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Cognitive impairment in cerebellar lesions: a logit model based on neuropsychological testing

Overview of attention for article published in Cerebellum & Ataxias, July 2017
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About this Attention Score

  • Above-average Attention Score compared to outputs of the same age (64th percentile)

Mentioned by

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5 tweeters

Citations

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12 Dimensions

Readers on

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45 Mendeley
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Title
Cognitive impairment in cerebellar lesions: a logit model based on neuropsychological testing
Published in
Cerebellum & Ataxias, July 2017
DOI 10.1186/s40673-017-0071-9
Pubmed ID
Authors

Eva Bolceková, Matej Mojzeš, Quang Van Tran, Jaromír Kukal, Svatopluk Ostrý, Petr Kulišťák, Robert Rusina

Abstract

Damage to the cerebellum may lead to motor dysfunctions, but also to the neuropsychological deficits that comprise the Cerebellar Cognitive Affective Syndrome (CCAS). It can affect executive functions, attention, memory, visuospatial functions, language, and emotions. Our goal was to determine which neuropsychological tests could be effectively used to identify this syndrome during a short examination. Twenty-five patients with an isolated cerebellar lesion and 25 matched healthy controls were examined using an extensive neuropsychological battery. Logistic regression models and sub-models were computed for individual tests, as well as for the full battery. The best results were produced by a model combining patient education level, the number of errors on the California Verbal Learning Test, and time on Prague Stroop Test (Dots). Based on the results, we suggest that a condensed battery of neuropsychological tests can be used to detect CCAS. The tests are easy to administer and could be helpful in both research and clinical settings.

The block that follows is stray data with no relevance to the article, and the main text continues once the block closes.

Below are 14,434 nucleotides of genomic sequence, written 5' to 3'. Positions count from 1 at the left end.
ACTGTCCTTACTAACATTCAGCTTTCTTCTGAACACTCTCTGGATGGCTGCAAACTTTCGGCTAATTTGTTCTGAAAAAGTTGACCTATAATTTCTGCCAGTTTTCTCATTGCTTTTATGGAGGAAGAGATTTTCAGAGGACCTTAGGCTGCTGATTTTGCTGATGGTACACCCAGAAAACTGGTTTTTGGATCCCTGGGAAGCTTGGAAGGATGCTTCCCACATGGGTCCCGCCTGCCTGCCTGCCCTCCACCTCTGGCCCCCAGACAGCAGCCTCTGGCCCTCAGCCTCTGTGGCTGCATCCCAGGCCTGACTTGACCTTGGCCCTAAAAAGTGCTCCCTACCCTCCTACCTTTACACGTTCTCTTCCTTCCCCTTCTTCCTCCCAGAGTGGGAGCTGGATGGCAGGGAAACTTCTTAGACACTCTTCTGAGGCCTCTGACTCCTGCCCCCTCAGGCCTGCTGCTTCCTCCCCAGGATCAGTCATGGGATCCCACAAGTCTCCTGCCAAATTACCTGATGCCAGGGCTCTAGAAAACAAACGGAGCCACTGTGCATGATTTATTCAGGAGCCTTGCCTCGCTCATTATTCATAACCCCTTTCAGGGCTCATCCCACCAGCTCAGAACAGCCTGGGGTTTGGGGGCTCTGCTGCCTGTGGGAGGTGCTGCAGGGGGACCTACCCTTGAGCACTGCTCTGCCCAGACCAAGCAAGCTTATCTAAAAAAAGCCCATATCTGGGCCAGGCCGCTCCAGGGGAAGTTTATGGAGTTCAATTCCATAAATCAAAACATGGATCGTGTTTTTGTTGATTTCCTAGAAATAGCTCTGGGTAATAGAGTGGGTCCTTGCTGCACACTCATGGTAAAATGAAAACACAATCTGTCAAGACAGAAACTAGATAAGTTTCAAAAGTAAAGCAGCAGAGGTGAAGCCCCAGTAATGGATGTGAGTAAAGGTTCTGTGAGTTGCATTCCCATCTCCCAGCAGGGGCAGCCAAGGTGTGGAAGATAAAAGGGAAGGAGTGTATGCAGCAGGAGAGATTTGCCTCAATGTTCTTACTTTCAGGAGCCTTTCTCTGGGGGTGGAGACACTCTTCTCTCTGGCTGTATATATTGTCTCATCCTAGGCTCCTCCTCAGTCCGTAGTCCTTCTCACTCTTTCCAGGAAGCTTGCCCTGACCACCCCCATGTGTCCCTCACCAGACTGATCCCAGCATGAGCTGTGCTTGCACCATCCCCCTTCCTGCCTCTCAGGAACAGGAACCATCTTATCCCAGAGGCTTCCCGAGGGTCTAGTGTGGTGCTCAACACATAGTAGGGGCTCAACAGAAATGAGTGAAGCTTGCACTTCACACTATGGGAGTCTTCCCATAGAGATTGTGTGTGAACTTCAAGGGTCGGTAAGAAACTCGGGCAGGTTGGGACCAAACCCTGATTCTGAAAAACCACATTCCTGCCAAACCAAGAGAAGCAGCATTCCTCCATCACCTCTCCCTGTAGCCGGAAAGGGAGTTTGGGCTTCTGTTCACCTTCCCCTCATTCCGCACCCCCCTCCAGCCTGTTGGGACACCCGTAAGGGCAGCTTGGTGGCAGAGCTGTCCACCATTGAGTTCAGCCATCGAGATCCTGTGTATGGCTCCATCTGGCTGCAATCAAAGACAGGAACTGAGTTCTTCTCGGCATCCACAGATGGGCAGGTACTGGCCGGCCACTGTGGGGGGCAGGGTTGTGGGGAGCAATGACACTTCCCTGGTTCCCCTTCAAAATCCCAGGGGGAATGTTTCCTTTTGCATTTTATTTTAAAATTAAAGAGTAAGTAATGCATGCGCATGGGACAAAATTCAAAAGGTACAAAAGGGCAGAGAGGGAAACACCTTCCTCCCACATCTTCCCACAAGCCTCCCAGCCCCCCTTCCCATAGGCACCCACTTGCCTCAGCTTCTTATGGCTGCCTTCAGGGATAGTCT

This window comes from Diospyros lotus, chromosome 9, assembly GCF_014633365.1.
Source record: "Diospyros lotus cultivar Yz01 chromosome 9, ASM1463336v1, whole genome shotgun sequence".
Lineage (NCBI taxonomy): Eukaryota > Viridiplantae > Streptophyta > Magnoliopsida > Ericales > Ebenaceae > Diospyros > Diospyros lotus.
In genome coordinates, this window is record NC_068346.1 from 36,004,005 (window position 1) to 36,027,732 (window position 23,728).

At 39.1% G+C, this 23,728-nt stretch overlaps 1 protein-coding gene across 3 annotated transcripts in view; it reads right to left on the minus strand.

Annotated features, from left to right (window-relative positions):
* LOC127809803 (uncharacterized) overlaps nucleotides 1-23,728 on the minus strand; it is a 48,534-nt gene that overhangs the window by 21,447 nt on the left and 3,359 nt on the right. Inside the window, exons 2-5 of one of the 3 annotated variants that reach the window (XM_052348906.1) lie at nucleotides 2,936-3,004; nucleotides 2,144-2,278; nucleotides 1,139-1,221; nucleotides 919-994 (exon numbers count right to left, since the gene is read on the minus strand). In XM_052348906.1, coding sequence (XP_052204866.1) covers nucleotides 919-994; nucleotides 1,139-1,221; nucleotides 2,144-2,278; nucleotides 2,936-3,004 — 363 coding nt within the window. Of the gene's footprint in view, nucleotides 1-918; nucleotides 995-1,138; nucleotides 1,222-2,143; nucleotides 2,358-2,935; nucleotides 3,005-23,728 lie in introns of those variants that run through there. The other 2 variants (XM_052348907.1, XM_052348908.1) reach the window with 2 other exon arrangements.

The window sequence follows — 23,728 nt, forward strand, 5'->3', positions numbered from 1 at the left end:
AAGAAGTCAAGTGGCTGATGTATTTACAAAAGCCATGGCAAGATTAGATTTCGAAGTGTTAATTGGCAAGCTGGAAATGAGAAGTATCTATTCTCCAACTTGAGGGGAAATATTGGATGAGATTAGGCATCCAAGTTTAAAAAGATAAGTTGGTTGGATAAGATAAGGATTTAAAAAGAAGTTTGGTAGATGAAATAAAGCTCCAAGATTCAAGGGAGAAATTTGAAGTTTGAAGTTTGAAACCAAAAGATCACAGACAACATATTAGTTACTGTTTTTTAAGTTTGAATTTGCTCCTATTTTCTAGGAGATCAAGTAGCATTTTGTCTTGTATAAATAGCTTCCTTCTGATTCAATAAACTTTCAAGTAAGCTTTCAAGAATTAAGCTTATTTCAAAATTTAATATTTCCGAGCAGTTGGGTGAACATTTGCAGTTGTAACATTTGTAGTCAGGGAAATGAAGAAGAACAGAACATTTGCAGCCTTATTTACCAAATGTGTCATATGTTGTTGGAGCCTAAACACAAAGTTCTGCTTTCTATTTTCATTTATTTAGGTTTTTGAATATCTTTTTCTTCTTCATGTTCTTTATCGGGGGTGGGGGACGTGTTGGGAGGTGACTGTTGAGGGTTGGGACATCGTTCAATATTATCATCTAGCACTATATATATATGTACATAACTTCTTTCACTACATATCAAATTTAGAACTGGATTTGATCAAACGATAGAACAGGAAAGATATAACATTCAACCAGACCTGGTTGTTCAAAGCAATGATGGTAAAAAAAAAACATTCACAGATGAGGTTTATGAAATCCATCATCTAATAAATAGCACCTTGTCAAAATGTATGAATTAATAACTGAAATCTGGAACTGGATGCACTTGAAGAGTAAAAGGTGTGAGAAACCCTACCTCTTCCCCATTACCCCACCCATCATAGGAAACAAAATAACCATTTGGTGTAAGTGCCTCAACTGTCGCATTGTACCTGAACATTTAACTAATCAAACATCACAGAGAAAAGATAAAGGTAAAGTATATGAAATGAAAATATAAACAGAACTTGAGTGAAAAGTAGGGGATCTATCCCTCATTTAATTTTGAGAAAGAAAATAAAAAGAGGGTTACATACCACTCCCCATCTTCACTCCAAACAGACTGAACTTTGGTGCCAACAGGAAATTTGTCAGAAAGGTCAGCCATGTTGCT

Twitter Demographics

The data shown below were collected from the profiles of 5 tweeters who shared this research output. Click here to find out more about how the information was compiled.

Mendeley readers

The data shown below were compiled from readership statistics for 45 Mendeley readers of this research output. Click here to see the associated Mendeley record.

Geographical breakdown

Country Count As %
Unknown 45 100%

Demographic breakdown

Readers by professional status Count As %
Student > Bachelor 8 18%
Student > Ph. D. Student 6 13%
Researcher 5 11%
Student > Doctoral Student 4 9%
Student > Master 3 7%
Other 7 16%
Unknown 12 27%
Readers by discipline Count As %
Medicine and Dentistry 10 22%
Neuroscience 7 16%
Psychology 5 11%
Nursing and Health Professions 4 9%
Agricultural and Biological Sciences 1 2%
Other 5 11%
Unknown 13 29%

Attention Score in Context

This research output has an Altmetric Attention Score of 4. This is our high-level measure of the quality and quantity of online attention that it has received. This Attention Score, as well as the ranking and number of research outputs shown below, was calculated when the research output was last mentioned on 30 July 2017.
All research outputs
#4,812,492
of 15,921,538 outputs
Outputs from Cerebellum & Ataxias
#21
of 87 outputs
Outputs of similar age
#94,472
of 272,486 outputs
Outputs of similar age from Cerebellum & Ataxias
#1
of 1 outputs
Altmetric has tracked 15,921,538 research outputs across all sources so far. This one has received more attention than most of these and is in the 69th percentile.
So far Altmetric has tracked 87 research outputs from this source. They receive a mean Attention Score of 3.1. This one has done well, scoring higher than 75% of its peers.
Older research outputs will score higher simply because they've had more time to accumulate mentions. To account for age we can compare this Altmetric Attention Score to the 272,486 tracked outputs that were published within six weeks on either side of this one in any source. This one has gotten more attention than average, scoring higher than 64% of its contemporaries.
We're also able to compare this research output to 1 others from the same source and published within six weeks on either side of this one. This one has scored higher than all of them